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The skin interfollicular epidermis (IFE) is the first barrier against the external environment and its maintenance is critical for survival. Two seemingly opposite theories have been proposed to explain IFE homeostasis. One posits that IFE is maintained by long-lived slow-cycling stem cells that give rise to transit-amplifying cell progeny, whereas the other suggests that homeostasis is achieved by a single committed progenitor population that balances stochastic fate. Here we probe the cellular heterogeneity within the IFE using two different inducible Cre recombinase–oestrogen receptor constructs targeting IFE progenitors in mice. Quantitative analysis of clonal fate data and proliferation dynamics demonstrate the existence of two distinct proliferative cell compartments arranged in a hierarchy involving slow-cycling stem cells and committed progenitor cells. After wounding, only stem cells contribute substantially to the repair and long-term regeneration of the tissue, whereas committed progenitor cells make a limited contribution.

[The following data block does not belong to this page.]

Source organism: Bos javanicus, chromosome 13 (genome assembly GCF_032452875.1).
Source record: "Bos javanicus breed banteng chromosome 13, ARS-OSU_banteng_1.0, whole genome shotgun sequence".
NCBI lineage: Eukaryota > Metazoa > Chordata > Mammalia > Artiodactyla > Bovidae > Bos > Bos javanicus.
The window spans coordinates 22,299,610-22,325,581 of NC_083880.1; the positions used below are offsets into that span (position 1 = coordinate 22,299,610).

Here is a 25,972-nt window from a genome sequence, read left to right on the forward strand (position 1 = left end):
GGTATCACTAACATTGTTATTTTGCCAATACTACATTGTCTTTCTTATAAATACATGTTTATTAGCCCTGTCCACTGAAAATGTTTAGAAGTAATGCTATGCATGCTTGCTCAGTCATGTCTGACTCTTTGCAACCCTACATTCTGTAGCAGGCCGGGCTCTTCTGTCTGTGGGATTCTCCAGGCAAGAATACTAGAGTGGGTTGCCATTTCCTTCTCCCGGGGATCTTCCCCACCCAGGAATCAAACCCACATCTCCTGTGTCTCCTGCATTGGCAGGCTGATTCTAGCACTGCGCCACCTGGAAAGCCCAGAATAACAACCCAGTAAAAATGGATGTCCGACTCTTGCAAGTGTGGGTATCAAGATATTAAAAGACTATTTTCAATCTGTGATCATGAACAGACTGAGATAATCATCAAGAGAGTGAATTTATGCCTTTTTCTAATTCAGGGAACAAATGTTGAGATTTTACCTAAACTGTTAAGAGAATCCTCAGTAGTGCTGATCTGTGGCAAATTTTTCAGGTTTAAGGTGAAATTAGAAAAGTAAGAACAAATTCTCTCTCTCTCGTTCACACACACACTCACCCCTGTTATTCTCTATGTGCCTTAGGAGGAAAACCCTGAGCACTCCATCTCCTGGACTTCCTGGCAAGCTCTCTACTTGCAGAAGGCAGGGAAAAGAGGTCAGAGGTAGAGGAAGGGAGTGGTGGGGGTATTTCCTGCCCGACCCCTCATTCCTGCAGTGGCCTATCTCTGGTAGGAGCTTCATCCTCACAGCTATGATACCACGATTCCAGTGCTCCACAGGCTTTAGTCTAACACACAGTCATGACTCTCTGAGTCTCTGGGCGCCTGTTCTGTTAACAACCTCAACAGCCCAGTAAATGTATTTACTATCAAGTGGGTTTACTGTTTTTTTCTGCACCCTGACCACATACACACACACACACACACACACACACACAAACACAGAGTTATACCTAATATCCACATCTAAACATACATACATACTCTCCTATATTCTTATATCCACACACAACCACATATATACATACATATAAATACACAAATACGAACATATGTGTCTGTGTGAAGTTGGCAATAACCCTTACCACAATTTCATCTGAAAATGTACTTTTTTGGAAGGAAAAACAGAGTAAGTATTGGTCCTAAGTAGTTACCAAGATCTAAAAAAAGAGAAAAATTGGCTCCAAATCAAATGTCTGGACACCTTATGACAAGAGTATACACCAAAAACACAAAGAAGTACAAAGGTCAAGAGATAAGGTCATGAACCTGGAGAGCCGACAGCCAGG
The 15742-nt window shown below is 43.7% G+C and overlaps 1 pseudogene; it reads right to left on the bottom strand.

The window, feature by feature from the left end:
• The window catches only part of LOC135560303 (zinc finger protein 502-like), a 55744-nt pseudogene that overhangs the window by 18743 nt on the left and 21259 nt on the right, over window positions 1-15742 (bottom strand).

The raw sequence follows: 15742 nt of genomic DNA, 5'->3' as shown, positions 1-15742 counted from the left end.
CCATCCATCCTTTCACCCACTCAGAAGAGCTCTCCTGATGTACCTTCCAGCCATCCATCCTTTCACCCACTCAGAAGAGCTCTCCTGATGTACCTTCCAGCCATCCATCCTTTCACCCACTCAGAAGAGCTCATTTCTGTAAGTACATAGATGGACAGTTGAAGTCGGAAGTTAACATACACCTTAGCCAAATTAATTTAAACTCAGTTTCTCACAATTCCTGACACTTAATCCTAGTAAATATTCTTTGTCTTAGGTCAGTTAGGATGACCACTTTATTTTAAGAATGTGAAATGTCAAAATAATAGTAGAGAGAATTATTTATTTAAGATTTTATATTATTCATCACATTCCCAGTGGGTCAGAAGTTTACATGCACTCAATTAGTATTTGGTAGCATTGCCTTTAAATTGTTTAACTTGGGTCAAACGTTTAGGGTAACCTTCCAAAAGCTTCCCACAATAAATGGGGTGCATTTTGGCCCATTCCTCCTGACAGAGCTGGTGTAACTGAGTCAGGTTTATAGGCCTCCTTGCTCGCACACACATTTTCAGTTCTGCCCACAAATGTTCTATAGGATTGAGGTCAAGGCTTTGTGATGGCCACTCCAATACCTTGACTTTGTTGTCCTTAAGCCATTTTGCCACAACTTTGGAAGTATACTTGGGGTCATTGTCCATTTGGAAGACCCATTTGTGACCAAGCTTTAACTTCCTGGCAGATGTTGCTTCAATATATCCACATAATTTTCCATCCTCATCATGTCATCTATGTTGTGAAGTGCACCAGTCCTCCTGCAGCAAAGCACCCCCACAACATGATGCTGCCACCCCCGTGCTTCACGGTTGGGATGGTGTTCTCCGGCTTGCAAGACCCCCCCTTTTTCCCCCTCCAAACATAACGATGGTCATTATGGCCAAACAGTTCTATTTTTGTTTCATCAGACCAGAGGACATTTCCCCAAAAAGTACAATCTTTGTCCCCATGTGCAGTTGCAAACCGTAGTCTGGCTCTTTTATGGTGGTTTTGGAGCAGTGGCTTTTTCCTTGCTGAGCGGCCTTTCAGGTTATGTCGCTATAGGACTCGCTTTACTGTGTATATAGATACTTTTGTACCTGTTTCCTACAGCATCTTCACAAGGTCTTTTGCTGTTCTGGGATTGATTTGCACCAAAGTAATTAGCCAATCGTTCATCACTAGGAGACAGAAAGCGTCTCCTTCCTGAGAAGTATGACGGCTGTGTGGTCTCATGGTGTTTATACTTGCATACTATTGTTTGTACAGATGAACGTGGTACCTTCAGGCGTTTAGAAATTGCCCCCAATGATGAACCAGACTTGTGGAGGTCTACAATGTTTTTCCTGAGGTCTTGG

Organisms that protect their germ-cell lineages from damage often do so at considerable cost: limited metabolic resources become partitioned away from maintenance of the soma, leaving the ageing somatic tissues to navigate survival amid an environment containing damaged and poorly functioning proteins. Historically, experimental paradigms that limit reproductive investment result in lifespan extension. We proposed that germline-deficient animals might exhibit heightened protection from proteotoxic stressors in somatic tissues. We find that the forced re-investment of resources from the germ line to the soma in Caenorhabditis elegans results in elevated somatic proteasome activity, clearance of damaged proteins and increased longevity. This activity is associated with increased expression of rpn-6, a subunit of the 19S proteasome, by the FOXO transcription factor DAF-16. Ectopic expression of rpn-6 is sufficient to confer proteotoxic stress resistance and extend lifespan, indicating that rpn-6 is a candidate to correct deficiencies in age-related protein homeostasis disorders.
Human ES-cell-derived cardiomyocytes electrically couple and suppress arrhythmias in injured hearts p.322